There is a continuum of flexibility and mobility among the population. Some people are naturally very loose jointed and hypermobile while others are compressed and stiff as a board. Where you end up on the spectrum seems to be partly genetic and partly personality. The people that fall in the middle or the average/normal people tend to have the least pain and injury problems. The further a person strays in either direction from the average the more and more posture, movement and pain problems they tend to develop. There is not one perfect posture for everybody, but there is a norm that we should all be trying to achieve no matter which side of normal we are on.
“Stiff as a board” “Normal” “Loosey-goosey”
Our bodies are brilliantly built to deal with gravity as a constant downward force, unfortunately most people don’t know how to use their bodies properly or efficiently and end up with muscle imbalances, pain and dysfunction. Posture should be looked at as a life skill not a genetic trait we can blame on our parents. A very basic understanding of anatomy and biomechanics can save people a lot of grief throughout life. Read More
If you experience an acute accident or injury, like spraining your ankle, it is easy to understand why your ankle may hurt. You likely tore some of the ligaments and or muscles around the joint and experienced subsequent swelling, bruising and inflammation. Over a four to six week period your body typically fills in the torn tissue with scar tissue and then slowly remodels it back to its original state. Sometimes though the pain persists beyond six weeks even though all the swelling and bruising have long disappeared. Other times pain appears for no apparent reason in the complete absence of an injury and you can’t understand why or what you did wrong.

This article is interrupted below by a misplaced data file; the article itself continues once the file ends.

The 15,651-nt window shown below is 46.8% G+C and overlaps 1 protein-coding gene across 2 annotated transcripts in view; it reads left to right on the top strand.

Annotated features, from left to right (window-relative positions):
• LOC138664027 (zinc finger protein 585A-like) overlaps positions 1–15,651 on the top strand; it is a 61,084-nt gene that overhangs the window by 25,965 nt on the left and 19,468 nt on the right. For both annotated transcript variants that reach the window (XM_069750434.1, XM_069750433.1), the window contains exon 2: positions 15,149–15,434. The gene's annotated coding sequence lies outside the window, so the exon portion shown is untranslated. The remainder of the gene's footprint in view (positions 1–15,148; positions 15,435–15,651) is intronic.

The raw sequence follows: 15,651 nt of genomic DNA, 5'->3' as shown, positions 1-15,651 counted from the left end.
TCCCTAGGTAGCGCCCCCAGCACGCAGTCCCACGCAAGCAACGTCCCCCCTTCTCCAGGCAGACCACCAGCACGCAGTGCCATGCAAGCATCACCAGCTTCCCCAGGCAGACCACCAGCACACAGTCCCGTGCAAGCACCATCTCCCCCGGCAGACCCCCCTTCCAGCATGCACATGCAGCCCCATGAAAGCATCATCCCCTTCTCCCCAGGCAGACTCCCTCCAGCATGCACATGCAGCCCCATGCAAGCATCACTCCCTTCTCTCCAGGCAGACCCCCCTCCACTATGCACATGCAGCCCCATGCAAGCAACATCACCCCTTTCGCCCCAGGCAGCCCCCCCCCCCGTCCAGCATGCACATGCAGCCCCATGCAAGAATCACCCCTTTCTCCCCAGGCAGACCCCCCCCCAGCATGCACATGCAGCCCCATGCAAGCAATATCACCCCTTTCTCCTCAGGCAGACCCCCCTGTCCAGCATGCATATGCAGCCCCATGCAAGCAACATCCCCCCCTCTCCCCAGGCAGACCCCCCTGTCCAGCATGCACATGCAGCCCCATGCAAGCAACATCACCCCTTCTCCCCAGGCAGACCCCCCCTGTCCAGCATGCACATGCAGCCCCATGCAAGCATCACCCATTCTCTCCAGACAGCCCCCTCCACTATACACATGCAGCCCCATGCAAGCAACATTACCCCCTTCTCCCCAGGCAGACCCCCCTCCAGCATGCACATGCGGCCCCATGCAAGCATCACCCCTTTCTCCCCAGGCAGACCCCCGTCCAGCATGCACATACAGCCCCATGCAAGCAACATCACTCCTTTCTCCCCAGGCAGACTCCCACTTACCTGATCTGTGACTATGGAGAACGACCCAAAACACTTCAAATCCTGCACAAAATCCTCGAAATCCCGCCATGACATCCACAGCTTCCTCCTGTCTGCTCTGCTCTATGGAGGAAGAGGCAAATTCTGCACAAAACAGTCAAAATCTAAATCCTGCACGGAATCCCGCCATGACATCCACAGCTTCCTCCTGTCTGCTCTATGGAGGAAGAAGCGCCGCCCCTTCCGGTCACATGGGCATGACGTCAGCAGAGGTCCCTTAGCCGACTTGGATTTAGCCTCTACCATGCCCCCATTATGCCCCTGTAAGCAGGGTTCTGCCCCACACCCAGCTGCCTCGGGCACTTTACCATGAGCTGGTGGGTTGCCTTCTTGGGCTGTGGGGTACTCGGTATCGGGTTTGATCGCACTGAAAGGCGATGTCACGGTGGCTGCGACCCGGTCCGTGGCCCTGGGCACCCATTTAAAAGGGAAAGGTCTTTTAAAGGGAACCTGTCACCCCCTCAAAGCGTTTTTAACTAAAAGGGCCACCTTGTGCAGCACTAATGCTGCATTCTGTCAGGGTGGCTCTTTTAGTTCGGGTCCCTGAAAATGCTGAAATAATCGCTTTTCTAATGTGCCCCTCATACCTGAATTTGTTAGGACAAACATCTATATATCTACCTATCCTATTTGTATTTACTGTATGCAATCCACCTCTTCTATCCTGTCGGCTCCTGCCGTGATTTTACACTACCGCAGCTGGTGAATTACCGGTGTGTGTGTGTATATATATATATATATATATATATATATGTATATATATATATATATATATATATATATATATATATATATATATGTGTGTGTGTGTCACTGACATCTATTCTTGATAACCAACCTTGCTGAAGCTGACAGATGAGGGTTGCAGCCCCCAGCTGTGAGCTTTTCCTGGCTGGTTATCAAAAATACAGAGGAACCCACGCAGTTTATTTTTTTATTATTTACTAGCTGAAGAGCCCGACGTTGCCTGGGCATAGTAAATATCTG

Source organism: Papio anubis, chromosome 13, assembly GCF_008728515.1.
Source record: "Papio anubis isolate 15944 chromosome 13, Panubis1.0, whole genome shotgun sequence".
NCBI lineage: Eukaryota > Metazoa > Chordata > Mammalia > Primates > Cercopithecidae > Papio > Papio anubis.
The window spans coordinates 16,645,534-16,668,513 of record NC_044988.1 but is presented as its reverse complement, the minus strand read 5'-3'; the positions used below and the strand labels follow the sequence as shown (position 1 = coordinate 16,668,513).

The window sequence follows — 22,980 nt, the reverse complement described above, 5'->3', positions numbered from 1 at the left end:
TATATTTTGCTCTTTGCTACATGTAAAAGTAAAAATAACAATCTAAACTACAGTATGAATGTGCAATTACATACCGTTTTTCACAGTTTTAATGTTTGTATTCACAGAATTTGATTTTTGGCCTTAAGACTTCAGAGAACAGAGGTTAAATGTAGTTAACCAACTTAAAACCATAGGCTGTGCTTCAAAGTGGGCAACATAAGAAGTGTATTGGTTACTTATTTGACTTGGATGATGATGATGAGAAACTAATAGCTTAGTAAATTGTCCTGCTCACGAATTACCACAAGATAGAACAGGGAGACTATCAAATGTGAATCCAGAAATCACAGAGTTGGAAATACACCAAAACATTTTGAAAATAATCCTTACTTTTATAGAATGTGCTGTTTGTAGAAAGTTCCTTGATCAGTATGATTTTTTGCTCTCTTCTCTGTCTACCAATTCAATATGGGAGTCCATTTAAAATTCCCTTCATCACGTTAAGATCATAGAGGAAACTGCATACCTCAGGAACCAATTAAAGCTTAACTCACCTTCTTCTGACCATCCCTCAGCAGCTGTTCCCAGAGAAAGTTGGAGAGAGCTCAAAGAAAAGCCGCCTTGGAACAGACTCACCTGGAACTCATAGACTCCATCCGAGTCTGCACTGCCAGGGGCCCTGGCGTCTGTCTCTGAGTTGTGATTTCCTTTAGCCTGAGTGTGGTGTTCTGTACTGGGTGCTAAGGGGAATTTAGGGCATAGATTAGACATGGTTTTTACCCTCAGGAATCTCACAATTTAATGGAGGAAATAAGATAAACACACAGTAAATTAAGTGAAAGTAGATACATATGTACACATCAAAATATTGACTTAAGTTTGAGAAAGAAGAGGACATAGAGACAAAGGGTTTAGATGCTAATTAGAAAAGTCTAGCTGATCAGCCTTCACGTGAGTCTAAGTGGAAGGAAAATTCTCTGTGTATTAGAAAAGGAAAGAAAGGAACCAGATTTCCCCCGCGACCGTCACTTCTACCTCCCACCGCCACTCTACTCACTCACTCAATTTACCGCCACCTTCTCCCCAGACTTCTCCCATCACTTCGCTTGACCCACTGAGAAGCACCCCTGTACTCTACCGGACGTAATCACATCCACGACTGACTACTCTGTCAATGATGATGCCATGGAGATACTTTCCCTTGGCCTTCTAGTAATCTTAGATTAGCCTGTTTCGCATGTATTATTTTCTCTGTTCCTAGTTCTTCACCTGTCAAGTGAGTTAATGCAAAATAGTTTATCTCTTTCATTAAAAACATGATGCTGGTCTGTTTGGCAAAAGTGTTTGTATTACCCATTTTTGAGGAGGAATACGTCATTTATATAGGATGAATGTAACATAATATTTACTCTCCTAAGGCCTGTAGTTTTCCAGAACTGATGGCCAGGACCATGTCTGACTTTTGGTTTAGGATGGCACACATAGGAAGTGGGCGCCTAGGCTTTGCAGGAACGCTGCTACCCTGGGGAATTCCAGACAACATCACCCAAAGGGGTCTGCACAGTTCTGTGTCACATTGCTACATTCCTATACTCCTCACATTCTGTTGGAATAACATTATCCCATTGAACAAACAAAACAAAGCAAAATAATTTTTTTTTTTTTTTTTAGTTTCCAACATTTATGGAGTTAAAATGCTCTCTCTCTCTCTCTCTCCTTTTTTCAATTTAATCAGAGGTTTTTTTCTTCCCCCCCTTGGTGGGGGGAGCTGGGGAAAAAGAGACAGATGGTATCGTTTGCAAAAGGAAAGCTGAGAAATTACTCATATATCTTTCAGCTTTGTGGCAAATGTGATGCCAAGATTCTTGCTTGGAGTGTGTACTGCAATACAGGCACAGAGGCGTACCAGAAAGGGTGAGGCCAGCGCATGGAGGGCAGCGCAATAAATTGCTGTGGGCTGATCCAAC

Nerves are the electrical wiring of your body. They supply the energy for all your muscles and organs to do their jobs. Your brain and spinal cord are like the electrical fuse box of your body and your spine and skull are their protective coverings. Peripheral nerves extend out from your spine at every level on both the left and right sides. The nerves that extend from your neck are responsible for most of the muscles in your shoulders, arms and hands, while the nerves that come from your low back enervate all of the muscles in your hips, legs and feet. The nerves in the middle are responsible for your trunk and a lot of your organs.
Muscles are comprised of a whole bunch of stringy tissue that can stretch and contract. The muscle should have a certain amount of resting tone in it, i.e. at rest it is slightly contracted, not flaccid or extremely tense; this is dictated by the input of the nerve. Read More